The Fortune Society, represented by Relman, Dane & Colfax, has resolved its Fair Housing Act lawsuit against the owners and operators of the Sandcastle, an apartment complex in Queens, New York, with over 900 units. The settlement is one of the largest in a case challenging a ban on renting to people with criminal records, if not the very largest. 

Fortune provides housing and other services to formerly incarcerated individuals. In the lawsuit, filed in 2014 in the U.S. District Court for the Eastern District of New York, Fortune alleged that when it tried to rent apartments for its clients at Sandcastle in 2013 and 2014, defendants refused because of their policy of prohibiting anyone with a criminal record from living there. Fortune alleged that the policy unlawfully discriminates because it disproportionately bars African Americans and Latinos from housing without considering each potential tenant’s individual history and circumstances.

As one of the first cases in the country challenging a blanket ban on renting to people with criminal records as discriminatory, the lawsuit has been closely watched in the advocacy community, industry, and government. After the case was filed, the U.S. Department of Housing and Urban Development issued Guidance endorsing Fortune’s legal theory.

Sandcastle will pay Fortune $1,187,500. This will send a powerful message to other landlords that they must evaluate each applicant as an individual instead of automatically rejecting those with a criminal history. This is critical because obtaining affordable housing is central to successful reintegration for the hundreds of thousands of Americans–disproportionately people of color–released from confinement every year.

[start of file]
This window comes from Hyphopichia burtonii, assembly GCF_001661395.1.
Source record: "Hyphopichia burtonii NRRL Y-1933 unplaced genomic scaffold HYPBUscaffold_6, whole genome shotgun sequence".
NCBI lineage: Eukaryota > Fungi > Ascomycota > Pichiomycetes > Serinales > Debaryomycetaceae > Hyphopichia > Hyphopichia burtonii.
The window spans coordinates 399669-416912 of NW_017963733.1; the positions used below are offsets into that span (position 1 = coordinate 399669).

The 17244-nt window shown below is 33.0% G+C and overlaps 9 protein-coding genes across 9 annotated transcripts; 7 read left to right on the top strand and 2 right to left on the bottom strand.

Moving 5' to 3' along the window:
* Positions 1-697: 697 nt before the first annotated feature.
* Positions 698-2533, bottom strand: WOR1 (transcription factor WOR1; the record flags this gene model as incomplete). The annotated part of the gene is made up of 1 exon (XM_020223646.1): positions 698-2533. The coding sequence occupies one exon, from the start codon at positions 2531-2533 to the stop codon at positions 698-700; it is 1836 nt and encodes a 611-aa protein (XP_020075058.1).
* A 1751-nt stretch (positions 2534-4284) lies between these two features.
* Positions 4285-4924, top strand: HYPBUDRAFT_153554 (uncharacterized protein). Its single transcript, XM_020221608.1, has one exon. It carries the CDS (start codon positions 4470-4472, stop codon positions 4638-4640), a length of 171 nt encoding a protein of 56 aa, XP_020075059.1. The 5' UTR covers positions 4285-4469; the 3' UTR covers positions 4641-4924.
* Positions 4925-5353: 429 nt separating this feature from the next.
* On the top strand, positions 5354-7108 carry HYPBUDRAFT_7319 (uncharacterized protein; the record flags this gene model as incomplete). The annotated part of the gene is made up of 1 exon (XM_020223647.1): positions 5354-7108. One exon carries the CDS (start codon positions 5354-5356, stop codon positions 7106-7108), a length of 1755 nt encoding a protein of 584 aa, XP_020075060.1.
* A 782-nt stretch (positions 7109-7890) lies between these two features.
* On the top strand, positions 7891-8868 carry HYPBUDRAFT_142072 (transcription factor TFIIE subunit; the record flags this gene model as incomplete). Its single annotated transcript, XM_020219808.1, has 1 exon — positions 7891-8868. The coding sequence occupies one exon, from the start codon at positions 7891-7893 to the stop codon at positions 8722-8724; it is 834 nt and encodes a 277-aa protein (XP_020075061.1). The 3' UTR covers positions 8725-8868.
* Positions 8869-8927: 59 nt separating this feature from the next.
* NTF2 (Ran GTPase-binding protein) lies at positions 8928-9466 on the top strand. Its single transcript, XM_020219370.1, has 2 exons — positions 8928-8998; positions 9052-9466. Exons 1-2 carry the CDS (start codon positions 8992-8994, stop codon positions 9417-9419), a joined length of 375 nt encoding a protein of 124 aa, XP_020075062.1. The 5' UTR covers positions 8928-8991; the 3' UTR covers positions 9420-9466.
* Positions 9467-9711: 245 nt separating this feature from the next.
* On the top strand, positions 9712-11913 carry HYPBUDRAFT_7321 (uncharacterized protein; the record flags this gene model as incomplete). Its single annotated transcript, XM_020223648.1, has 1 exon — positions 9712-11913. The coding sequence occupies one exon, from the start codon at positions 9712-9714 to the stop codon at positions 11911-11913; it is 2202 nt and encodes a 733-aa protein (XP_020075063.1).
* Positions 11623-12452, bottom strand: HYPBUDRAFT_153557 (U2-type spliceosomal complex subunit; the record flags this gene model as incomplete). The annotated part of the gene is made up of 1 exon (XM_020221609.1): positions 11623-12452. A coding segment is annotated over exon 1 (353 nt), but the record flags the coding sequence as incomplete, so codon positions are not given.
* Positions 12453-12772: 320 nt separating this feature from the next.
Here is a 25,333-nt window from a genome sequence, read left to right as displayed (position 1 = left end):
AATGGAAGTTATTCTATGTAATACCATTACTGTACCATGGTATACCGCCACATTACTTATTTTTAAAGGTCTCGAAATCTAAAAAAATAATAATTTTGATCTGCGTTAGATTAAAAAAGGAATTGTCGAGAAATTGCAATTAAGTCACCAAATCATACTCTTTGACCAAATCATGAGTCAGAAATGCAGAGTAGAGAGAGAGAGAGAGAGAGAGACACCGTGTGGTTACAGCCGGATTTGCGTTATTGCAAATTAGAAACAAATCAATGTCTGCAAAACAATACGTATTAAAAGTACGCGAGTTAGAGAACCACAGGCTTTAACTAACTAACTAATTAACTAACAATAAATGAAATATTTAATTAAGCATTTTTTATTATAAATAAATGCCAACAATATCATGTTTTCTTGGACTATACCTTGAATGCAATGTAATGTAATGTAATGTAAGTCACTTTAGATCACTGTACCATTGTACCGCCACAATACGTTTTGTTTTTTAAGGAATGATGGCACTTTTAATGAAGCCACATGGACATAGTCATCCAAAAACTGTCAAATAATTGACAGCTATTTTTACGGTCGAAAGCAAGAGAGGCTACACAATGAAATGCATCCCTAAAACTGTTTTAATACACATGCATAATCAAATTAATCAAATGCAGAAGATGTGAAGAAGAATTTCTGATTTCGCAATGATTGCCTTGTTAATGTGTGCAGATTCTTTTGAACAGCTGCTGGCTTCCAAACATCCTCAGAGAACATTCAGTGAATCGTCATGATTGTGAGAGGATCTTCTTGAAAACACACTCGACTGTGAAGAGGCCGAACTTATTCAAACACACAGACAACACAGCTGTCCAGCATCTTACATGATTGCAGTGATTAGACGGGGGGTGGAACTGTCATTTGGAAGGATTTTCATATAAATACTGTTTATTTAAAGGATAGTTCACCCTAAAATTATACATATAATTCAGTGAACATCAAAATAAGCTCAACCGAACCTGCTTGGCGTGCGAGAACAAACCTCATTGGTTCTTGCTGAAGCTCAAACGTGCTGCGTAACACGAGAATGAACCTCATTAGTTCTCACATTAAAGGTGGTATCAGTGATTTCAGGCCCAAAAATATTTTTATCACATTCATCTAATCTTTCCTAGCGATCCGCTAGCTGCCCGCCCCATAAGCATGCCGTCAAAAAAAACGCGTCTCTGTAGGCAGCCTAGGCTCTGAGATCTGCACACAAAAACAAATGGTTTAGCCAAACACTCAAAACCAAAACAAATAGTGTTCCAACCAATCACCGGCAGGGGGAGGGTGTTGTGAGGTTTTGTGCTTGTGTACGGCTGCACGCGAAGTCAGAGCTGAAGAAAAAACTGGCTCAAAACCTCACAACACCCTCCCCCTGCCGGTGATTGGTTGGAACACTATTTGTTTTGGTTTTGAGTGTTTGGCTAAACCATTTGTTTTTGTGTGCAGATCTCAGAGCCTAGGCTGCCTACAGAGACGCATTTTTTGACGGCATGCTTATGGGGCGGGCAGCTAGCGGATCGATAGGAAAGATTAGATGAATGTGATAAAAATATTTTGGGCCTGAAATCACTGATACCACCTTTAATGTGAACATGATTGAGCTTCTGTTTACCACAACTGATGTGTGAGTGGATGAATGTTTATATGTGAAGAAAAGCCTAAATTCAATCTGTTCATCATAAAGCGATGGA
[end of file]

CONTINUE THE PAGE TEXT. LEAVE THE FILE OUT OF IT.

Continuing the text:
The settlement follows the Court’s July 2019 decision denying defendants’ motion for summary judgment and allowing the case to proceed to trial. The decision rejected defendants’ argument that Fortune itself was not harmed by the policy and so did not have standing to pursue the case. By paving the way for other advocacy organizations that work on criminal justice and housing issues to challenge blanket bans in their communities, this will open the door to safe and affordable housing for people across the country.

The Court's decision also provides a valuable roadmap for how to prove that a blanket ban exists and that it is discriminatory. It shows how evidence from tenant files, marketing, emails, and phone calls can establish a blanket policy. It also shows how to successfully identify and analyze local demographic data for a qualified applicant pool, and use that data to prove that a blanket ban disparately impacts people of color.

The owners of Sandcastle when the lawsuit was filed have sold the building and do not currently own or rent real estate.

The litigation was led by John Relman, Glenn Schlactus, and Jia Cobb of Relman, Dane & Colfax.

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